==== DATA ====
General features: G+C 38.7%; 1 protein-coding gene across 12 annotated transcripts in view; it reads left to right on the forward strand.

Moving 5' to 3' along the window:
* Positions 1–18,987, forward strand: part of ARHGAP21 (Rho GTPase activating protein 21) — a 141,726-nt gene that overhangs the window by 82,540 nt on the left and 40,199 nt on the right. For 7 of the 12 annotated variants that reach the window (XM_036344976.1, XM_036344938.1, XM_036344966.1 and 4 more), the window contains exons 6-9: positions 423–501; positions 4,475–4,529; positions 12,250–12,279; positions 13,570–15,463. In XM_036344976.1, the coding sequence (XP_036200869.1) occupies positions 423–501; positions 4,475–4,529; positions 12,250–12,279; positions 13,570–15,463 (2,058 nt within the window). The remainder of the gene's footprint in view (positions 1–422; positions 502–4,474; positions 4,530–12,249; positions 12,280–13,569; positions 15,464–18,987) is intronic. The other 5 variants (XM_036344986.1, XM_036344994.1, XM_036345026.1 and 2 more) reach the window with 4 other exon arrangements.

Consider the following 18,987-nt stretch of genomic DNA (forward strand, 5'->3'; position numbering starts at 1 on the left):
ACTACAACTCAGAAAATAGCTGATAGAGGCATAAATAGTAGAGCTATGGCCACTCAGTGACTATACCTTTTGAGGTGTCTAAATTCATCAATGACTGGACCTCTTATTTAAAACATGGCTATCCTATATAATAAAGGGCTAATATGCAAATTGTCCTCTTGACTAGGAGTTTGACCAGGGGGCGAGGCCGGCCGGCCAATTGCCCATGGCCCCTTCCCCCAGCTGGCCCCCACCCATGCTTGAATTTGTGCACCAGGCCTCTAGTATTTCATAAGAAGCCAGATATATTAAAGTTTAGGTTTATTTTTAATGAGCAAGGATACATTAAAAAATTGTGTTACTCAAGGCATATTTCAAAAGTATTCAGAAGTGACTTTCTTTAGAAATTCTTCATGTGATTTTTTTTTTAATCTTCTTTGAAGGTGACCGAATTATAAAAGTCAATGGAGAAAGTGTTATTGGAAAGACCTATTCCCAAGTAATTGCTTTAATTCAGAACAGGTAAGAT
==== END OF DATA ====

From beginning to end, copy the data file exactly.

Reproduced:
General features: G+C 38.7%; 1 protein-coding gene across 12 annotated transcripts in view; it reads left to right on the forward strand.

Moving 5' to 3' along the window:
* Positions 1–18,987, forward strand: part of ARHGAP21 (Rho GTPase activating protein 21) — a 141,726-nt gene that overhangs the window by 82,540 nt on the left and 40,199 nt on the right. For 7 of the 12 annotated variants that reach the window (XM_036344976.1, XM_036344938.1, XM_036344966.1 and 4 more), the window contains exons 6-9: positions 423–501; positions 4,475–4,529; positions 12,250–12,279; positions 13,570–15,463. In XM_036344976.1, the coding sequence (XP_036200869.1) occupies positions 423–501; positions 4,475–4,529; positions 12,250–12,279; positions 13,570–15,463 (2,058 nt within the window). The remainder of the gene's footprint in view (positions 1–422; positions 502–4,474; positions 4,530–12,249; positions 12,280–13,569; positions 15,464–18,987) is intronic. The other 5 variants (XM_036344986.1, XM_036344994.1, XM_036345026.1 and 2 more) reach the window with 4 other exon arrangements.

Consider the following 18,987-nt stretch of genomic DNA (forward strand, 5'->3'; position numbering starts at 1 on the left):
ACTACAACTCAGAAAATAGCTGATAGAGGCATAAATAGTAGAGCTATGGCCACTCAGTGACTATACCTTTTGAGGTGTCTAAATTCATCAATGACTGGACCTCTTATTTAAAACATGGCTATCCTATATAATAAAGGGCTAATATGCAAATTGTCCTCTTGACTAGGAGTTTGACCAGGGGGCGAGGCCGGCCGGCCAATTGCCCATGGCCCCTTCCCCCAGCTGGCCCCCACCCATGCTTGAATTTGTGCACCAGGCCTCTAGTATTTCATAAGAAGCCAGATATATTAAAGTTTAGGTTTATTTTTAATGAGCAAGGATACATTAAAAAATTGTGTTACTCAAGGCATATTTCAAAAGTATTCAGAAGTGACTTTCTTTAGAAATTCTTCATGTGATTTTTTTTTTAATCTTCTTTGAAGGTGACCGAATTATAAAAGTCAATGGAGAAAGTGTTATTGGAAAGACCTATTCCCAAGTAATTGCTTTAATTCAGAACAGGTAAGAT